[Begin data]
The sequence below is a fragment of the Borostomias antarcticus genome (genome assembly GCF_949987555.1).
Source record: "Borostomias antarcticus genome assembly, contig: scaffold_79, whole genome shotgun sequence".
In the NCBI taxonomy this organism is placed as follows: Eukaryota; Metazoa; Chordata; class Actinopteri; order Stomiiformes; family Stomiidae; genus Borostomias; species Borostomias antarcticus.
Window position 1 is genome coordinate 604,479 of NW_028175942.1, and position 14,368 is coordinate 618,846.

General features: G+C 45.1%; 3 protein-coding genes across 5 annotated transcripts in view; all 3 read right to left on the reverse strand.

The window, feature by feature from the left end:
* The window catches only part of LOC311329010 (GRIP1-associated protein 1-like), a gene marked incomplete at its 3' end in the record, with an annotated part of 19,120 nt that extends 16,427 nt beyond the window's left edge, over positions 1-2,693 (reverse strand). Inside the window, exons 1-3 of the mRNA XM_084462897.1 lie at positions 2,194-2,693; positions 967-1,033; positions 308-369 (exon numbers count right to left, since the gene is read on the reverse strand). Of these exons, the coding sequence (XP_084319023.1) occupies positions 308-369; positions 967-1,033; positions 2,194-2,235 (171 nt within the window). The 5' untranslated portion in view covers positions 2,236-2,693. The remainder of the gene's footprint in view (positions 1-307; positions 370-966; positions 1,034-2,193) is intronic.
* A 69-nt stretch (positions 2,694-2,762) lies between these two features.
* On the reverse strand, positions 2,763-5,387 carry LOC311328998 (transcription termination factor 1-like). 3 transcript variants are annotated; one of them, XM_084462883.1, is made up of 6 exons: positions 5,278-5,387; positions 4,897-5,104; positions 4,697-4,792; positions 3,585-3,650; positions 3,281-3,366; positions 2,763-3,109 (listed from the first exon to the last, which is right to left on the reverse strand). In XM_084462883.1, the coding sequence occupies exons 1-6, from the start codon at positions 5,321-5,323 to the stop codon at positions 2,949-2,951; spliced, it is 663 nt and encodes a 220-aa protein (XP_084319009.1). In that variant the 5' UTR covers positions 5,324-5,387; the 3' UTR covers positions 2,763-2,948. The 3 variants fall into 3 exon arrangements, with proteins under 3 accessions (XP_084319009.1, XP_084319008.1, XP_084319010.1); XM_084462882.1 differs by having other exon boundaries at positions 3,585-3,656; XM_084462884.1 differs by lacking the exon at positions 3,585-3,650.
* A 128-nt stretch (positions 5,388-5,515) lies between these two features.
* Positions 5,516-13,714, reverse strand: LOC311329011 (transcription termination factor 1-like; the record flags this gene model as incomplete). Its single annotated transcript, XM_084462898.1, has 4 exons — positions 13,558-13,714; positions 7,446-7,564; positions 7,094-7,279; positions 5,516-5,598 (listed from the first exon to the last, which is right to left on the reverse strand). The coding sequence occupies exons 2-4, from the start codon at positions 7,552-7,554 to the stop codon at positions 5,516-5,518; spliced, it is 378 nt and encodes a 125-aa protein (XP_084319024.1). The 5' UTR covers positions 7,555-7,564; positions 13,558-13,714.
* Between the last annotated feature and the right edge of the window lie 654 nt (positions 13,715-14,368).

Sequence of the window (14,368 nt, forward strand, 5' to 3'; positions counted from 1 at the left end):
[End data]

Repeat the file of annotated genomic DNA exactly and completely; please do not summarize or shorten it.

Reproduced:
The sequence below is a fragment of the Borostomias antarcticus genome (genome assembly GCF_949987555.1).
Source record: "Borostomias antarcticus genome assembly, contig: scaffold_79, whole genome shotgun sequence".
In the NCBI taxonomy this organism is placed as follows: Eukaryota; Metazoa; Chordata; class Actinopteri; order Stomiiformes; family Stomiidae; genus Borostomias; species Borostomias antarcticus.
Window position 1 is genome coordinate 604,479 of NW_028175942.1, and position 14,368 is coordinate 618,846.

General features: G+C 45.1%; 3 protein-coding genes across 5 annotated transcripts in view; all 3 read right to left on the reverse strand.

The window, feature by feature from the left end:
* The window catches only part of LOC311329010 (GRIP1-associated protein 1-like), a gene marked incomplete at its 3' end in the record, with an annotated part of 19,120 nt that extends 16,427 nt beyond the window's left edge, over positions 1-2,693 (reverse strand). Inside the window, exons 1-3 of the mRNA XM_084462897.1 lie at positions 2,194-2,693; positions 967-1,033; positions 308-369 (exon numbers count right to left, since the gene is read on the reverse strand). Of these exons, the coding sequence (XP_084319023.1) occupies positions 308-369; positions 967-1,033; positions 2,194-2,235 (171 nt within the window). The 5' untranslated portion in view covers positions 2,236-2,693. The remainder of the gene's footprint in view (positions 1-307; positions 370-966; positions 1,034-2,193) is intronic.
* A 69-nt stretch (positions 2,694-2,762) lies between these two features.
* On the reverse strand, positions 2,763-5,387 carry LOC311328998 (transcription termination factor 1-like). 3 transcript variants are annotated; one of them, XM_084462883.1, is made up of 6 exons: positions 5,278-5,387; positions 4,897-5,104; positions 4,697-4,792; positions 3,585-3,650; positions 3,281-3,366; positions 2,763-3,109 (listed from the first exon to the last, which is right to left on the reverse strand). In XM_084462883.1, the coding sequence occupies exons 1-6, from the start codon at positions 5,321-5,323 to the stop codon at positions 2,949-2,951; spliced, it is 663 nt and encodes a 220-aa protein (XP_084319009.1). In that variant the 5' UTR covers positions 5,324-5,387; the 3' UTR covers positions 2,763-2,948. The 3 variants fall into 3 exon arrangements, with proteins under 3 accessions (XP_084319009.1, XP_084319008.1, XP_084319010.1); XM_084462882.1 differs by having other exon boundaries at positions 3,585-3,656; XM_084462884.1 differs by lacking the exon at positions 3,585-3,650.
* A 128-nt stretch (positions 5,388-5,515) lies between these two features.
* Positions 5,516-13,714, reverse strand: LOC311329011 (transcription termination factor 1-like; the record flags this gene model as incomplete). Its single annotated transcript, XM_084462898.1, has 4 exons — positions 13,558-13,714; positions 7,446-7,564; positions 7,094-7,279; positions 5,516-5,598 (listed from the first exon to the last, which is right to left on the reverse strand). The coding sequence occupies exons 2-4, from the start codon at positions 7,552-7,554 to the stop codon at positions 5,516-5,518; spliced, it is 378 nt and encodes a 125-aa protein (XP_084319024.1). The 5' UTR covers positions 7,555-7,564; positions 13,558-13,714.
* Between the last annotated feature and the right edge of the window lie 654 nt (positions 13,715-14,368).

Sequence of the window (14,368 nt, forward strand, 5' to 3'; positions counted from 1 at the left end):